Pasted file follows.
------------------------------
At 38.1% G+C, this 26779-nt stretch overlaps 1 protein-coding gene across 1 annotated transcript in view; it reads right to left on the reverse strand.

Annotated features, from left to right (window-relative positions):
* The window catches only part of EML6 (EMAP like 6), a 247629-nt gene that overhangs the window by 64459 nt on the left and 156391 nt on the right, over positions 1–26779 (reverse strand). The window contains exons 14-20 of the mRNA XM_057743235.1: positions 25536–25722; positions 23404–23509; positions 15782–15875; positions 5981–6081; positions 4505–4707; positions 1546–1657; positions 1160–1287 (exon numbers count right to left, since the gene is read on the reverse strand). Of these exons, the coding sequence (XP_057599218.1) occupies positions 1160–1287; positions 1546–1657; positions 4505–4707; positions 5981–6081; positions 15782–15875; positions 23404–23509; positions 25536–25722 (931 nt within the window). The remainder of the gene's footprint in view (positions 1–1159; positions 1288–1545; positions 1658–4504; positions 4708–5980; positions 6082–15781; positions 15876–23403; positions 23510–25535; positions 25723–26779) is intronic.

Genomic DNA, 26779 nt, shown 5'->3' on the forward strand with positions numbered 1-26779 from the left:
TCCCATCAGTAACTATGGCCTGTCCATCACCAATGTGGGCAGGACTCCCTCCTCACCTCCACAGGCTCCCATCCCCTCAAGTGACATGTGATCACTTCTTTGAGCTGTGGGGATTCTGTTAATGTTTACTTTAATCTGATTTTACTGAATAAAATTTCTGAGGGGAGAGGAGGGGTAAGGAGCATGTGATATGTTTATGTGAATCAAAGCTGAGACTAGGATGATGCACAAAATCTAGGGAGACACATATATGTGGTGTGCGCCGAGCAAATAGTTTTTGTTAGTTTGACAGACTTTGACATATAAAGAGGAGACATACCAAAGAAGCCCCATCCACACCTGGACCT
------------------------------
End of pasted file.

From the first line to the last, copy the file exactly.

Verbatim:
At 38.1% G+C, this 26779-nt stretch overlaps 1 protein-coding gene across 1 annotated transcript in view; it reads right to left on the reverse strand.

Annotated features, from left to right (window-relative positions):
* The window catches only part of EML6 (EMAP like 6), a 247629-nt gene that overhangs the window by 64459 nt on the left and 156391 nt on the right, over positions 1–26779 (reverse strand). The window contains exons 14-20 of the mRNA XM_057743235.1: positions 25536–25722; positions 23404–23509; positions 15782–15875; positions 5981–6081; positions 4505–4707; positions 1546–1657; positions 1160–1287 (exon numbers count right to left, since the gene is read on the reverse strand). Of these exons, the coding sequence (XP_057599218.1) occupies positions 1160–1287; positions 1546–1657; positions 4505–4707; positions 5981–6081; positions 15782–15875; positions 23404–23509; positions 25536–25722 (931 nt within the window). The remainder of the gene's footprint in view (positions 1–1159; positions 1288–1545; positions 1658–4504; positions 4708–5980; positions 6082–15781; positions 15876–23403; positions 23510–25535; positions 25723–26779) is intronic.

Genomic DNA, 26779 nt, shown 5'->3' on the forward strand with positions numbered 1-26779 from the left:
TCCCATCAGTAACTATGGCCTGTCCATCACCAATGTGGGCAGGACTCCCTCCTCACCTCCACAGGCTCCCATCCCCTCAAGTGACATGTGATCACTTCTTTGAGCTGTGGGGATTCTGTTAATGTTTACTTTAATCTGATTTTACTGAATAAAATTTCTGAGGGGAGAGGAGGGGTAAGGAGCATGTGATATGTTTATGTGAATCAAAGCTGAGACTAGGATGATGCACAAAATCTAGGGAGACACATATATGTGGTGTGCGCCGAGCAAATAGTTTTTGTTAGTTTGACAGACTTTGACATATAAAGAGGAGACATACCAAAGAAGCCCCATCCACACCTGGACCT